In 1862, Congress passed the Morrill Land Grant Act providing grants of federal land to each state to establish a college teaching agriculture, mechanical arts, and related subjects. Subsequent federal acts enlarged the responsibilities of these colleges. The University of Connecticut is the land-grant university in Connecticut. The College of Agriculture, Health and Natural Resources serves Connecticut through a wide variety of research, outreach education, and undergraduate and graduate degree programs. Research is administered through the Storrs Agricultural Experiment Station. Cooperative Extension faculty and staff, working with a network of over 40,000 trained volunteers and eight extension councils, conduct outreach education and service programs throughout the state. A key component of extension programs is training volunteers who become trainers themselves, leveraging the financial investment in the Connecticut
As the original component of Connecticut’s land-grant university, the College of Agriculture, Health and Natural Resources has as its primary mission education based on research, conducted in laboratories and in the field, that focuses on agriculture, the environment, food, health, families, and quality of life. The College provides high-quality, broad-based educational opportunities that prepare graduates to address the challenges of life today; it expands the frontiers of knowledge through research; and it enhances economic opportunities and quality of life for people of Connecticut and beyond.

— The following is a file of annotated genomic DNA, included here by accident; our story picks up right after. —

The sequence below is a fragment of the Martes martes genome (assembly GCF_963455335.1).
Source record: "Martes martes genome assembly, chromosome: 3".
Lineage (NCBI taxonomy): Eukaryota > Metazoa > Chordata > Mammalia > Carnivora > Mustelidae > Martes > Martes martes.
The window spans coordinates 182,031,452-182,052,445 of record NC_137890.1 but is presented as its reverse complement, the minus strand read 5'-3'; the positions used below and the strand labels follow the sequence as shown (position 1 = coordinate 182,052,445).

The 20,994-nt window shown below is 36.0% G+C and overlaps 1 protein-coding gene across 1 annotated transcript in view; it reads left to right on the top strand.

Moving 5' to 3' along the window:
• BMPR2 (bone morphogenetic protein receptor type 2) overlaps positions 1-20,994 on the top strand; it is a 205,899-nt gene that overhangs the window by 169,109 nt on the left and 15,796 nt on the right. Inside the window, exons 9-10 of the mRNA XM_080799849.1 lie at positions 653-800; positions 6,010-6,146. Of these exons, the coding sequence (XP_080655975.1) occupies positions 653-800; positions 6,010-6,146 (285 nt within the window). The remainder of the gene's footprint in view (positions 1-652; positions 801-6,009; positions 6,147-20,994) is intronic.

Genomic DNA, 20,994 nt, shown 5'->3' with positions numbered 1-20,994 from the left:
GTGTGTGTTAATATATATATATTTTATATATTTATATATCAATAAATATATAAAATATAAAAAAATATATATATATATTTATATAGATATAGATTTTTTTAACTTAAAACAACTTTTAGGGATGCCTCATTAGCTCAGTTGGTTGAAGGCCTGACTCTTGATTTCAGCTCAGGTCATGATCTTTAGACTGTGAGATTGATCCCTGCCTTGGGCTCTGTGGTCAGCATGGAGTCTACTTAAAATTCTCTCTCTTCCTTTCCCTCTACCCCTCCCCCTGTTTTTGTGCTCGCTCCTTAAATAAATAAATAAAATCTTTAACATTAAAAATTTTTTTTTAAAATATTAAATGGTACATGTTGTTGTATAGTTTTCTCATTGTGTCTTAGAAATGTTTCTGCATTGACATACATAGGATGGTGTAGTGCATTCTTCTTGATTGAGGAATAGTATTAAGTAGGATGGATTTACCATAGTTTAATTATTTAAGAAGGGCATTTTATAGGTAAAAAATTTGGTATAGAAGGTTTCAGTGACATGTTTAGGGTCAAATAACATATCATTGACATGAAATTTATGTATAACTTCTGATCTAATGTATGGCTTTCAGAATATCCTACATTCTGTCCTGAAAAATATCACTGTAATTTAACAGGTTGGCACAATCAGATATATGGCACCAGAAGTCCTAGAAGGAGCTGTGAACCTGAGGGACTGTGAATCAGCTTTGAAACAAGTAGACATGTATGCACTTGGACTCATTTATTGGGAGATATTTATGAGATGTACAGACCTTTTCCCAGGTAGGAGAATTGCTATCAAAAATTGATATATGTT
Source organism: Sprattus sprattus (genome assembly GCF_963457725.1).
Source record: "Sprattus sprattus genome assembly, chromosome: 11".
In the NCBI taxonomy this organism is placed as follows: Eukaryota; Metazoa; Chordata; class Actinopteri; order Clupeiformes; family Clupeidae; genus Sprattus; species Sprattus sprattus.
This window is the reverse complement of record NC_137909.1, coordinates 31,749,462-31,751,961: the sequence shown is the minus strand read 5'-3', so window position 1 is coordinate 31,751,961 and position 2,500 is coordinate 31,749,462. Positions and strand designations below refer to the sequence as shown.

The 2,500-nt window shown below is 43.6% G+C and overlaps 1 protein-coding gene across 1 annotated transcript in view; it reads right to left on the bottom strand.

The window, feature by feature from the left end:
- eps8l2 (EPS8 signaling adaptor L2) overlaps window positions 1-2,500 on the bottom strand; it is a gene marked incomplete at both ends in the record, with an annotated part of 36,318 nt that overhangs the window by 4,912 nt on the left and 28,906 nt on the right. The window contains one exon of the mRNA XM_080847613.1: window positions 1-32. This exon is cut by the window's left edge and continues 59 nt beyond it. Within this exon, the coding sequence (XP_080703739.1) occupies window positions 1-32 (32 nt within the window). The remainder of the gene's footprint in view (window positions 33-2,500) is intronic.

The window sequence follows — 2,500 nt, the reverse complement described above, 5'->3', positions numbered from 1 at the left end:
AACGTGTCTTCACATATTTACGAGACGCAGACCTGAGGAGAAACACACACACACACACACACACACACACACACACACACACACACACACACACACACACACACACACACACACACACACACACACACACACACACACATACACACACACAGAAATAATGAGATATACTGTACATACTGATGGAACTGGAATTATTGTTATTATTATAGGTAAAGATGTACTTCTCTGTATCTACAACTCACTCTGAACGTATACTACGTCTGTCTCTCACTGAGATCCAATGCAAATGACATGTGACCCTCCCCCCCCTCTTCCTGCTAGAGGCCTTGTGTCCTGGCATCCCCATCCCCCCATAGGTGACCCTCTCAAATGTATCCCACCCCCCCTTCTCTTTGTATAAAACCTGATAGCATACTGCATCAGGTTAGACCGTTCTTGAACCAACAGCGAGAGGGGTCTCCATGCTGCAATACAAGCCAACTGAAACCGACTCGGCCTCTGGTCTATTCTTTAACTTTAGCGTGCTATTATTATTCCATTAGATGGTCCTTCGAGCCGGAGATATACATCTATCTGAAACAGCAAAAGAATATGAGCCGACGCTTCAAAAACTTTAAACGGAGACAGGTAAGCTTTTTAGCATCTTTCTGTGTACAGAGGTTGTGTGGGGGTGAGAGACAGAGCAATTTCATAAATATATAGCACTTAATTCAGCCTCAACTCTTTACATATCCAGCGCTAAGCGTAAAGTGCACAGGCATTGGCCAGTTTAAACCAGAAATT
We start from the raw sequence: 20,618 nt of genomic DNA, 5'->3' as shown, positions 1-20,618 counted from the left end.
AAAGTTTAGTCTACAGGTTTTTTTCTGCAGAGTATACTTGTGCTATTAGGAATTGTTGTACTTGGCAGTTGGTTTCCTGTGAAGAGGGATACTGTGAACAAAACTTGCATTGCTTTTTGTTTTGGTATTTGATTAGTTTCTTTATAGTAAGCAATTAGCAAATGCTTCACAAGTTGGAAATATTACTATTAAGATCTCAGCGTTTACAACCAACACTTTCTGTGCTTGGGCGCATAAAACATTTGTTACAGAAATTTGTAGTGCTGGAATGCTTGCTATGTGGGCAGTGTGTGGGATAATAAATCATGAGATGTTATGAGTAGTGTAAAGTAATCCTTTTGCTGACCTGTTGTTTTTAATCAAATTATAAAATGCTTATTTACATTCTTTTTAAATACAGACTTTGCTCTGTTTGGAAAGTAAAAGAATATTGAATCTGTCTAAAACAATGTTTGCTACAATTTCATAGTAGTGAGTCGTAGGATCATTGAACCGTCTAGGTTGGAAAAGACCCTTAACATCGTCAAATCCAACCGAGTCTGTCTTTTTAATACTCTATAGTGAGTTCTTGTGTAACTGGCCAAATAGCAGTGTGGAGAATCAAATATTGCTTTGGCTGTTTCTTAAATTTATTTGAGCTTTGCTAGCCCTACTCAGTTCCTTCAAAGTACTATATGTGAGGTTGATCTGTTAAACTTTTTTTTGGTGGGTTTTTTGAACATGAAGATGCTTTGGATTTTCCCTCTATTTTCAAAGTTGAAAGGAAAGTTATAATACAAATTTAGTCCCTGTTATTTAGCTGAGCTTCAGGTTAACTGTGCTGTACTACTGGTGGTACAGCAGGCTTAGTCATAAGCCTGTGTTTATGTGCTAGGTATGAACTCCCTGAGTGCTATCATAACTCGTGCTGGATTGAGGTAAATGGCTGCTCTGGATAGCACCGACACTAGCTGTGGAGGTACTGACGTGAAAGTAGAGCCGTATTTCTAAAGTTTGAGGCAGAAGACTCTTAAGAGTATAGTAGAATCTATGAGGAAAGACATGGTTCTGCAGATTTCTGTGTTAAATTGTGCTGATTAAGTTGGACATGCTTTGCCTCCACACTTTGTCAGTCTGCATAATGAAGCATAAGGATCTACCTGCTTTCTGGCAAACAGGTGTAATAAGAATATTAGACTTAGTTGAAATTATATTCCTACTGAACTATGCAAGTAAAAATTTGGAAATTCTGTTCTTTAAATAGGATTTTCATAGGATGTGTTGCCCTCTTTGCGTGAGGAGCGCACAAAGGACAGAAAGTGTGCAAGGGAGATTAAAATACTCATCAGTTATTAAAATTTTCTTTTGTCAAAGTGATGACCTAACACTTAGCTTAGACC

The College of Agriculture, Health and Natural Resources is committed to the land grant mission – serving Connecticut and the global economy through research, education, and public engagement. CAHNR has four core values:
- Learning: provide high-quality, broad-based, relevant educational opportunities that prepare diverse graduates to address the challenges of life today;
- Discovery: expand the frontiers of knowledge through research and innovation;
- Engagement: collaborate with diverse institutions, communities and people to improve the quality of life; and
- Global Citizenship: knowledge, tools, and technologies developed and implemented by CAHNR help citizens meet the challenges of living in a global community and create opportunities to prosper in the global economy.
CAHNR has identified two major areas of strength and opportunity that contribute to improving quality-of-life issues and supporting economic growth in the 21st century:
- Food, Nutrition, and Health
- Environmental and Agricultural Sustainability.
These areas of strength are intimately connected because healthy and sustainable environments are the foundation for healthy individuals, families, and communities. Connecticut has a strong and vibrant agricultural economy delivering food, forest products, and plants and plant products to citizens across New England and the Northeast. CAHNR provides the science, technology, and educational outreach needed to promote healthy lifestyles, sustain a diverse and resilient agricultural economy, protect the natural resource base in Connecticut, and guide sensible and sustainable development that will help citizens and communities adapt to climate change.